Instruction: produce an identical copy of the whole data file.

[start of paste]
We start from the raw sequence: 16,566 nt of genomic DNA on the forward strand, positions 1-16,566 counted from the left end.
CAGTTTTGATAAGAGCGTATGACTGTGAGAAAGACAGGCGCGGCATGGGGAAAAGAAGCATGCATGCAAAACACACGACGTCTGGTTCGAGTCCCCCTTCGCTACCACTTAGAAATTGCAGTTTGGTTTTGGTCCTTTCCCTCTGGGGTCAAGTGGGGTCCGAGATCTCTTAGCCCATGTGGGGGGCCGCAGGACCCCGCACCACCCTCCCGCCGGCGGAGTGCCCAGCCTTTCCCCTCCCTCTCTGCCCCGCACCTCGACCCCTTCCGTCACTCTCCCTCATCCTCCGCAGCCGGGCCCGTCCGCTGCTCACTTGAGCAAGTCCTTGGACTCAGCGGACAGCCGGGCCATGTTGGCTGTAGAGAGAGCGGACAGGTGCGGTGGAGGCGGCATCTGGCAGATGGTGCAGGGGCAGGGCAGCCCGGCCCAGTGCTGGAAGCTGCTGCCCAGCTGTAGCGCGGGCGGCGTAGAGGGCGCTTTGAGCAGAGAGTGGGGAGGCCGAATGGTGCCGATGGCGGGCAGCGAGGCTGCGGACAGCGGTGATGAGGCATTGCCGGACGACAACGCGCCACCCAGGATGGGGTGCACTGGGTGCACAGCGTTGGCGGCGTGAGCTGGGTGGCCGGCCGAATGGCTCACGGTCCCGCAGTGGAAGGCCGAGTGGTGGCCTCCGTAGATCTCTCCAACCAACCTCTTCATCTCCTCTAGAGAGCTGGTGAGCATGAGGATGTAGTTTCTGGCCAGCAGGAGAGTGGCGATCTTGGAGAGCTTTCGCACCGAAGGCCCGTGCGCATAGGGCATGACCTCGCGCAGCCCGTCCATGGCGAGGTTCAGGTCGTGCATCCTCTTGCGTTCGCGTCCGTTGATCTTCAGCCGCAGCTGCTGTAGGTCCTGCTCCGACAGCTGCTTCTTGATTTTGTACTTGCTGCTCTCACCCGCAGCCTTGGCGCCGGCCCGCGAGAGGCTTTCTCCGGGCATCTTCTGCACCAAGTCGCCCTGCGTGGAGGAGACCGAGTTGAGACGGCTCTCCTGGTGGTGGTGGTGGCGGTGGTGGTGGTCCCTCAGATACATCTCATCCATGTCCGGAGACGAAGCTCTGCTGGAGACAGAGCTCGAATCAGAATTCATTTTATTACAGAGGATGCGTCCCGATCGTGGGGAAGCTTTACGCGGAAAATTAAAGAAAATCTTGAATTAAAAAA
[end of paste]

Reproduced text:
We start from the raw sequence: 16,566 nt of genomic DNA on the forward strand, positions 1-16,566 counted from the left end.
CAGTTTTGATAAGAGCGTATGACTGTGAGAAAGACAGGCGCGGCATGGGGAAAAGAAGCATGCATGCAAAACACACGACGTCTGGTTCGAGTCCCCCTTCGCTACCACTTAGAAATTGCAGTTTGGTTTTGGTCCTTTCCCTCTGGGGTCAAGTGGGGTCCGAGATCTCTTAGCCCATGTGGGGGGCCGCAGGACCCCGCACCACCCTCCCGCCGGCGGAGTGCCCAGCCTTTCCCCTCCCTCTCTGCCCCGCACCTCGACCCCTTCCGTCACTCTCCCTCATCCTCCGCAGCCGGGCCCGTCCGCTGCTCACTTGAGCAAGTCCTTGGACTCAGCGGACAGCCGGGCCATGTTGGCTGTAGAGAGAGCGGACAGGTGCGGTGGAGGCGGCATCTGGCAGATGGTGCAGGGGCAGGGCAGCCCGGCCCAGTGCTGGAAGCTGCTGCCCAGCTGTAGCGCGGGCGGCGTAGAGGGCGCTTTGAGCAGAGAGTGGGGAGGCCGAATGGTGCCGATGGCGGGCAGCGAGGCTGCGGACAGCGGTGATGAGGCATTGCCGGACGACAACGCGCCACCCAGGATGGGGTGCACTGGGTGCACAGCGTTGGCGGCGTGAGCTGGGTGGCCGGCCGAATGGCTCACGGTCCCGCAGTGGAAGGCCGAGTGGTGGCCTCCGTAGATCTCTCCAACCAACCTCTTCATCTCCTCTAGAGAGCTGGTGAGCATGAGGATGTAGTTTCTGGCCAGCAGGAGAGTGGCGATCTTGGAGAGCTTTCGCACCGAAGGCCCGTGCGCATAGGGCATGACCTCGCGCAGCCCGTCCATGGCGAGGTTCAGGTCGTGCATCCTCTTGCGTTCGCGTCCGTTGATCTTCAGCCGCAGCTGCTGTAGGTCCTGCTCCGACAGCTGCTTCTTGATTTTGTACTTGCTGCTCTCACCCGCAGCCTTGGCGCCGGCCCGCGAGAGGCTTTCTCCGGGCATCTTCTGCACCAAGTCGCCCTGCGTGGAGGAGACCGAGTTGAGACGGCTCTCCTGGTGGTGGTGGTGGCGGTGGTGGTGGTCCCTCAGATACATCTCATCCATGTCCGGAGACGAAGCTCTGCTGGAGACAGAGCTCGAATCAGAATTCATTTTATTACAGAGGATGCGTCCCGATCGTGGGGAAGCTTTACGCGGAAAATTAAAGAAAATCTTGAATTAAAAAA